Hope you are doing well? Do a self-check with these four Cs

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It has become the opening line of choice for emails the world over in these uncertain times: Hope you are doing well.

Are you? Better than some people you know, probably. Michael Wiederman, Ph.D., director of leadership and professional development in the School of Medicine's Department of Family and Community Medicine, has a self-check he calls "the Four Cs." In a recent UAB MedCast podcast from UAB Medicine, Wiederman suggested that listeners "giv[e] yourself some permission to realize that these are unusual times and that we do need to spend more attention and time focused on our own well-being if we're going to be of any use to others."

As humans, our needs extend beyond the material considerations of food, clothing and shelter. "Once those are met, to really be satisfied and to feel like we're actually living a full life or living our best life, or whatever phrase you want to use, there are these... other needs that psychologists have identified that are more mental, emotional," Wiederman said. It is these needs that "really form the core of whether we feel like we're doing well in the world and that there's purpose and meaning and a reason to live."

Wiederman likes to group these needs into his Four Cs.

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1. Contribution/Calling

"We humans have a need to feel like what we do matters," Wiederman said. "It doesn't have to be in a worldwide scale or that we're changing the world, but that there is some purpose in what we do and that it actually matters to someone — that we’re contributing to something larger than ourselves.... It could be engaging in good patient care. It could be involved in some kind of hobby or avocation and feeling like we’re actually contributing to something beyond just our world or selfish needs."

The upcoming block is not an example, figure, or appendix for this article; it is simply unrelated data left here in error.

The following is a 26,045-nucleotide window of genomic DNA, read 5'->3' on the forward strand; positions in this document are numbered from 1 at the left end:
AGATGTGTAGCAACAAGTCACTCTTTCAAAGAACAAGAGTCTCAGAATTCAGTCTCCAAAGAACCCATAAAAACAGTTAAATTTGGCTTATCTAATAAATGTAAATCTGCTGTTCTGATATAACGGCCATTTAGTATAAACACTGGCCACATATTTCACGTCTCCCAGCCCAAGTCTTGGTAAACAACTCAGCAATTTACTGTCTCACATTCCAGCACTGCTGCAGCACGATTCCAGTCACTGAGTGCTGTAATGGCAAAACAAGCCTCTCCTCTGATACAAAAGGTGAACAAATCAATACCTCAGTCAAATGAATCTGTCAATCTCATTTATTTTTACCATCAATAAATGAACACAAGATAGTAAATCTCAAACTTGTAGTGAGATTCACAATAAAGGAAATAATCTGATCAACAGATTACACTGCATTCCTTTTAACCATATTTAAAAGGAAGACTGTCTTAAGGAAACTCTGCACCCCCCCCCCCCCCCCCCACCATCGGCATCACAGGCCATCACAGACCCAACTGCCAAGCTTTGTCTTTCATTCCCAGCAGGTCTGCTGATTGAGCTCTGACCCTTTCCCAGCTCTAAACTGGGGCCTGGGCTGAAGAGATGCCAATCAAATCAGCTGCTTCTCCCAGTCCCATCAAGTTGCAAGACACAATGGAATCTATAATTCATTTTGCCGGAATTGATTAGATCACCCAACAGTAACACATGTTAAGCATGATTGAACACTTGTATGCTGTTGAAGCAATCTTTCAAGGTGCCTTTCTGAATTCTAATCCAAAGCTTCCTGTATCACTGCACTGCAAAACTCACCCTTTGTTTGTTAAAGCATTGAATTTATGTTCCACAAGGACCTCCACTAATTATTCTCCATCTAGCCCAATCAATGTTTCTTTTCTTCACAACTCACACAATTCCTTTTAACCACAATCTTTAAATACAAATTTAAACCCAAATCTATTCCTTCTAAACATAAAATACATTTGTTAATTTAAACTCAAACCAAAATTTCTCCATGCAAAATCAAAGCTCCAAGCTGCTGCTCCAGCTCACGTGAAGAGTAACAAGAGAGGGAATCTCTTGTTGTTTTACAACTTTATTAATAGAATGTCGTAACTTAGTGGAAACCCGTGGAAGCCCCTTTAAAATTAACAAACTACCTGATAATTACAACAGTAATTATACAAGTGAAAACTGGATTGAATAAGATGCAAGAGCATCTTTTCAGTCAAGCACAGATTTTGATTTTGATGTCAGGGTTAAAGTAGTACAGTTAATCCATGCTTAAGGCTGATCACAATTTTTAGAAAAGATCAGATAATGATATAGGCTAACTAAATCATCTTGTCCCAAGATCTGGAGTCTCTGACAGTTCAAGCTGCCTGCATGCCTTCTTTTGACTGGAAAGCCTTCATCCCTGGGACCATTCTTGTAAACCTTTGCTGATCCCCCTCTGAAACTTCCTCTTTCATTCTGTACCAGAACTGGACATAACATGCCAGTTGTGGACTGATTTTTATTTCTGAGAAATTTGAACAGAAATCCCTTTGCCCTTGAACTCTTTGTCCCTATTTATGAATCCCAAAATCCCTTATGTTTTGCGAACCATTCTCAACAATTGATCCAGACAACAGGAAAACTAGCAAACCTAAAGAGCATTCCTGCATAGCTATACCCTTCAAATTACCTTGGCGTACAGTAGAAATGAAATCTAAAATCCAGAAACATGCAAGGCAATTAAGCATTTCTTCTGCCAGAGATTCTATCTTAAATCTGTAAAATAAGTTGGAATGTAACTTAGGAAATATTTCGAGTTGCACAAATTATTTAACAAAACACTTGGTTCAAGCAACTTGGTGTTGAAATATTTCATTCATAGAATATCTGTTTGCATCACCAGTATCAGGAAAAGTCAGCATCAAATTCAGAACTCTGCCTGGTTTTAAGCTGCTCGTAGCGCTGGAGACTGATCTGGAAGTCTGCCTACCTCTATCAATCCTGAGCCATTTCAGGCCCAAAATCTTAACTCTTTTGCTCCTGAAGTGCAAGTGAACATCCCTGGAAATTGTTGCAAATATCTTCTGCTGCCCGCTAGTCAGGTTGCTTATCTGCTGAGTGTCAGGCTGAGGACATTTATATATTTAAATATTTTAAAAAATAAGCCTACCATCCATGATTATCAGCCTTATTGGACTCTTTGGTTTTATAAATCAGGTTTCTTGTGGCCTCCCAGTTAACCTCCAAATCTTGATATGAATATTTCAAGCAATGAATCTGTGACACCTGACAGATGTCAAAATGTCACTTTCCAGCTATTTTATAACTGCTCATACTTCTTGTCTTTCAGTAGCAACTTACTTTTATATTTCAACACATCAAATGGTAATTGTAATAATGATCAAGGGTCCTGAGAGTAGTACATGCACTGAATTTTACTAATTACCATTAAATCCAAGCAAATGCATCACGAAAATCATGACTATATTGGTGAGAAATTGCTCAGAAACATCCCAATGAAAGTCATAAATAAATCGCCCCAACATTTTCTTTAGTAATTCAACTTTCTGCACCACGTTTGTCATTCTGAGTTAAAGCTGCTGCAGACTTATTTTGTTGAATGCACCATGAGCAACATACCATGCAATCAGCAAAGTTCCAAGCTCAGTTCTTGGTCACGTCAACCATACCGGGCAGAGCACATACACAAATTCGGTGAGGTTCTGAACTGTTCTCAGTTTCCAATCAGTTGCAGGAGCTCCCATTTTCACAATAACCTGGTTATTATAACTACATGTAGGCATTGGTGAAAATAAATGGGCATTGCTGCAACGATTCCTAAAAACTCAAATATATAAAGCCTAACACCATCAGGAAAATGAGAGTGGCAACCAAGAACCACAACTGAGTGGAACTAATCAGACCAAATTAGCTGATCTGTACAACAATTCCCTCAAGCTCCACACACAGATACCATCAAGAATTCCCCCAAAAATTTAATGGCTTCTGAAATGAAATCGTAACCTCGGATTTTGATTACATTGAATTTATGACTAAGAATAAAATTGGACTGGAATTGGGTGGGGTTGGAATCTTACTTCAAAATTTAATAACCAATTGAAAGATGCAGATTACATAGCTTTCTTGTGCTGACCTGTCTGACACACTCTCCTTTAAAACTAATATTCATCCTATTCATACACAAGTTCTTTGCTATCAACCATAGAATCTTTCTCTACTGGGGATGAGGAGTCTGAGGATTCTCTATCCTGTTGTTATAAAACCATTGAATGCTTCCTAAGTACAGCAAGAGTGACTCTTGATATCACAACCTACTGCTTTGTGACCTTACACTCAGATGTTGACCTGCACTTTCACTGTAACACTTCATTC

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What if you don't feel like you're making a contribution? There is research "showing that when people volunteer to help others, that that really boosts their well-being and resilience," Wiederman said. "Find something that interests you around volunteering and contributing to those that need your help," he said. "When we help others, it does give use a sense of satisfaction that we are actually contributing to another person's well-being, or another group's well-being." 

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UAB's BlazerPulse community engagement platform lists hundreds of opportunities to volunteer, even in these COVID times — serving as a virtual reading tutor for students in Birmingham schools, assembling kits for United Way senior workshops or acting as a personal shopper for UAB's own Blazer Kitchen.

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2. Competence/Capability

"We have the need to feel like what we do is generally effective — that we have some level of competence in what's important to us," Wiederman said. "Maybe even more importantly, that we're getting better."

There is a form of cognitive bias in the psychology literature known as the Dunning-Kruger effect, "which shows that people who know the least about something tend to be the ones who overestimate their ability," Wiederman said. "The more we learn about something, the more we realize the nuances to it and the more we realize what we don't know. That's why the true experts in a field are less likely to even label themselves as experts.... they realize they don't know it all."

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To "know what you don't know," Wiederman said, you have to "plow into an area or a topic and try to learn as much as you can."

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Whether you are interested in improving your skillset for your current job, preparing for a new one or just exploring a personal interest, UAB employees have free membership to the 16,000-plus courses in the LinkedIn Learning online learning platform.